US 6669091 B2
A scanner can read machine-readable code on an object. A scanner has a scanning device, a data device, and a registration device. The scanning device can repetitively scan the code and provide a scan signal repetitively corresponding to at least fragments of the code. The data device is coupled to the scanning device and responds to its scan signal for repetitively storing it. The registration device is coupled to the data device for reconstructing the code from at least two of the fragments of the code by relatively shifting the code fragments until they are in registration.
1. A scanner for reading a coded symbology on an object, comprising:
scanning means for repetitively scanning coded symbology and for providing a scan signal producing a series of counts corresponding to transitions in at least fragments of the coded symbology;
data means coupled to said scanning means and responsive to said scan signal of said scanning means for selectively storing said counts;
comparing means coupled to said data means for comparing stored counts from successive scan signals; and
registration means coupled to said data means for reconstructing at least a portion of said coded symbology using the stored counts from at least two of said fragments of said coded symbology.
2. A method for reading a coded symbology on an object, comprising the steps of:
repetitively scanning said coded symbology and obtaining a series of counts corresponding to transitions in at least fragments of said coded symbology;
selectively recording said fragments of said coded symbology based on comparisons of stored counts from successive scan signals; and
reconstructing at least a portion of said coded symbology from stored counts corresponding to transitions in at least two of said fragments of said code.
This application is a continuation of application Ser. No. 08/482,893, filed on Jun. 7, 1995 now U.S. Pat. No. 6,206,289, which is a continuation of application Ser. No. 07/902,574, filed on Jun. 22, 1992, which issued on Nov. 14, 1995 as U.S. Pat. No. 5,466,921, which is a continuation of application Ser. No. 07/586,545, filed on Sep. 21, 1990, which issued on Jun. 23, 1992 as U.S. Pat. No. 5,124,538, which is a continuation of application Ser. No. 07/237,517, filed on Aug. 26, 1988, which issued on Jul. 2, 1991 as U.S. Pat. No. 5,028,772.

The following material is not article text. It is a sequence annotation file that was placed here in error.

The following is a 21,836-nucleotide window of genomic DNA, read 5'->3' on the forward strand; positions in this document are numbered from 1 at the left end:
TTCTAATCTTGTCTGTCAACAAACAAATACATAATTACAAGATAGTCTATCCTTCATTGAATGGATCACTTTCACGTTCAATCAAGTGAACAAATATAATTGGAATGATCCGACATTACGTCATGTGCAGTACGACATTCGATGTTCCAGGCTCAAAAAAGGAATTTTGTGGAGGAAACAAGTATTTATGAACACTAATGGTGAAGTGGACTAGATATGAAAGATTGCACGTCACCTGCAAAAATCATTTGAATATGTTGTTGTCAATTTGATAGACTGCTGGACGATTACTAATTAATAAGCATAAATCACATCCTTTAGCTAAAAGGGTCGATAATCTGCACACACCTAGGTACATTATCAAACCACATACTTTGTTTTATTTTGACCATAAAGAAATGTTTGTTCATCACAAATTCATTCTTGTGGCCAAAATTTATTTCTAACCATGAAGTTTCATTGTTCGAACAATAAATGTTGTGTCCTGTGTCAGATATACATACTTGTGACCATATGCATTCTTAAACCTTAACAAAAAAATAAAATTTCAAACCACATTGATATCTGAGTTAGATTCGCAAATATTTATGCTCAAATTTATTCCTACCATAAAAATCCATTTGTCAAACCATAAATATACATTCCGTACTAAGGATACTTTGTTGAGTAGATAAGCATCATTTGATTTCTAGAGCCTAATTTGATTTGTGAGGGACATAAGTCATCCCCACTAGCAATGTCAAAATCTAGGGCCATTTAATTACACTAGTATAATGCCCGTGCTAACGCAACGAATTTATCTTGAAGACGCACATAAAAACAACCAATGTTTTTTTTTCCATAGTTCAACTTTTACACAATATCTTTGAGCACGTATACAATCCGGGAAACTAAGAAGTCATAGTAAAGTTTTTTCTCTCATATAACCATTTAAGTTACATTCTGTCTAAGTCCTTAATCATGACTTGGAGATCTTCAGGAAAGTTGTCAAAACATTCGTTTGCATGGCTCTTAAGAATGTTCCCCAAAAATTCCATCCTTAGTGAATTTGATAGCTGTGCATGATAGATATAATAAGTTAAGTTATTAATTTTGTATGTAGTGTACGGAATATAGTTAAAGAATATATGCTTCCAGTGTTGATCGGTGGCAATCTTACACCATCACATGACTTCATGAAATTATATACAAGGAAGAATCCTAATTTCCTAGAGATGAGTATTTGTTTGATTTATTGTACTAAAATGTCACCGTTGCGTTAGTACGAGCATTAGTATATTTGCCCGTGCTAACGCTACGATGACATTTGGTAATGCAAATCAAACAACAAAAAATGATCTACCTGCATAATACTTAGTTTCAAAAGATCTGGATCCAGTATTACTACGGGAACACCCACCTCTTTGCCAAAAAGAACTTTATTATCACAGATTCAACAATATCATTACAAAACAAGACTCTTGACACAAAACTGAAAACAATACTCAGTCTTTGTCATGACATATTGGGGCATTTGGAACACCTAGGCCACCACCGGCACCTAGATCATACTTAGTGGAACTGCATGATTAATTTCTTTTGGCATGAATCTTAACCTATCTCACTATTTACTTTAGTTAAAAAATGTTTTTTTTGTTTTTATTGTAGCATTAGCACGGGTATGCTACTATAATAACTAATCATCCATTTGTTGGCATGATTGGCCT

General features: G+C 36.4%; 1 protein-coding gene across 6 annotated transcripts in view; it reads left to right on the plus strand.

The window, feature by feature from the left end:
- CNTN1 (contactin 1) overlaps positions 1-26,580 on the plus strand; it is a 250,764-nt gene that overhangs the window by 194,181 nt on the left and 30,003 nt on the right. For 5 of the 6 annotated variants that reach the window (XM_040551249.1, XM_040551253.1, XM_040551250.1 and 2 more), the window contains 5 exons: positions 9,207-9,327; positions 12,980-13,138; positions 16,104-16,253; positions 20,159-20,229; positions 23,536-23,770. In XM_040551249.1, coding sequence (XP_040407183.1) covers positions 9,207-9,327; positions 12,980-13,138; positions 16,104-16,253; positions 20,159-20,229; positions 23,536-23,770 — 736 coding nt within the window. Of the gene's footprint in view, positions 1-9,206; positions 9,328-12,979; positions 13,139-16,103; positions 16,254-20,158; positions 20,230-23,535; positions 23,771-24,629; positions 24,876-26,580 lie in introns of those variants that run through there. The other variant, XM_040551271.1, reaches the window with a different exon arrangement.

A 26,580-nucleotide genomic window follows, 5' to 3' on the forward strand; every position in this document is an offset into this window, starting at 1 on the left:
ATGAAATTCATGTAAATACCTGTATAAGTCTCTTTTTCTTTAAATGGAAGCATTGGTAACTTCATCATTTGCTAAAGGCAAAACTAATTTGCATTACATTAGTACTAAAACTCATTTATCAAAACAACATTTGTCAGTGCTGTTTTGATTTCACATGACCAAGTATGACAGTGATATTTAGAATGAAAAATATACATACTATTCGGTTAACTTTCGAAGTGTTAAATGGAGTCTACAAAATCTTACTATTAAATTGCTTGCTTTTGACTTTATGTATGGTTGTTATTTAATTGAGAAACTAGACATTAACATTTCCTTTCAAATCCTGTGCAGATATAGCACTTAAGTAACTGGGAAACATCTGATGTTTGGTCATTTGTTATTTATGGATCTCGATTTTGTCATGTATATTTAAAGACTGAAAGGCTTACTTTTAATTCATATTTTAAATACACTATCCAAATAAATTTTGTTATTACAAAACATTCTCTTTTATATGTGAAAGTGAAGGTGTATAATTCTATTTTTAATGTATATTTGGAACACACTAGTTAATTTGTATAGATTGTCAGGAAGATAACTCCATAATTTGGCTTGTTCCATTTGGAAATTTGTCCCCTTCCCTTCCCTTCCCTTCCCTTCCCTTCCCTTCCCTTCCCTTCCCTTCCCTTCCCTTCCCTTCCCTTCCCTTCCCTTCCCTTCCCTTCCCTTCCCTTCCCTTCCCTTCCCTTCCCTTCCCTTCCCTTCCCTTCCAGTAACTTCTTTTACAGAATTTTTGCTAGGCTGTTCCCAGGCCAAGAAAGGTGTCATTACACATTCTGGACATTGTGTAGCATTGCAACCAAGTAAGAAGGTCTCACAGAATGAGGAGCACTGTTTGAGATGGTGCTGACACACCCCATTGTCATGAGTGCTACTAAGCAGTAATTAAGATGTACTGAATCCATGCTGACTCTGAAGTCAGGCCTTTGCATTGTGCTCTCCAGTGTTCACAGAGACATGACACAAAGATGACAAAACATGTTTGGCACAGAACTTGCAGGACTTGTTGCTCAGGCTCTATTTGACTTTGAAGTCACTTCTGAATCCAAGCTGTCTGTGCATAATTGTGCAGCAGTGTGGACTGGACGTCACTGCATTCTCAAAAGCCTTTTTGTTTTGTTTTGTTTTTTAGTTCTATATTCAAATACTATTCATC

The present invention relates to code scanning devices and, in particular, to apparatus and methods for restoring a code from differing code fragments.
Well known equipment exists for reading a bar code that is printed on a package. Bar codes on merchandise may be scanned at the point of sale to identify the goods and correlate them to a price. Such equipment is commonly used at supermarket checkout counters.
A basic principle conventionally applied in bar code scanning is that of detecting reflected light contrasts. A source of illumination such as a low powered helium neon laser, can produce a beam which is moved across the bar code. Dark areas (bars) absorb laser light, whereas light areas (spaces) reflect light that is subsequently detected by the scanner.
Optics are used to move a laser beam. Without these optics, the laser beam appears as a dot. When the optics are used, the beam appears as a line of laser light. This is defined as moving-beam scanning. As the moving beam travels across the conveyor (or area to be scanned for a code, commonly called the scanning zone) any light or dark transitions are detected and converted to a digital signal known as code. A valid bar code consists of a defined number of light and dark transitions with correct ratios between the wide and narrow intervals.
Existing codes consist of a series of parallel bars separated by spaces. The bars and spaces are printed at either a full width or half width. The bars and spaces may signify a bit pattern wherein wide spaces or bars are denominated a one while narrow spaces and bars are denominated a zero (or vice versa).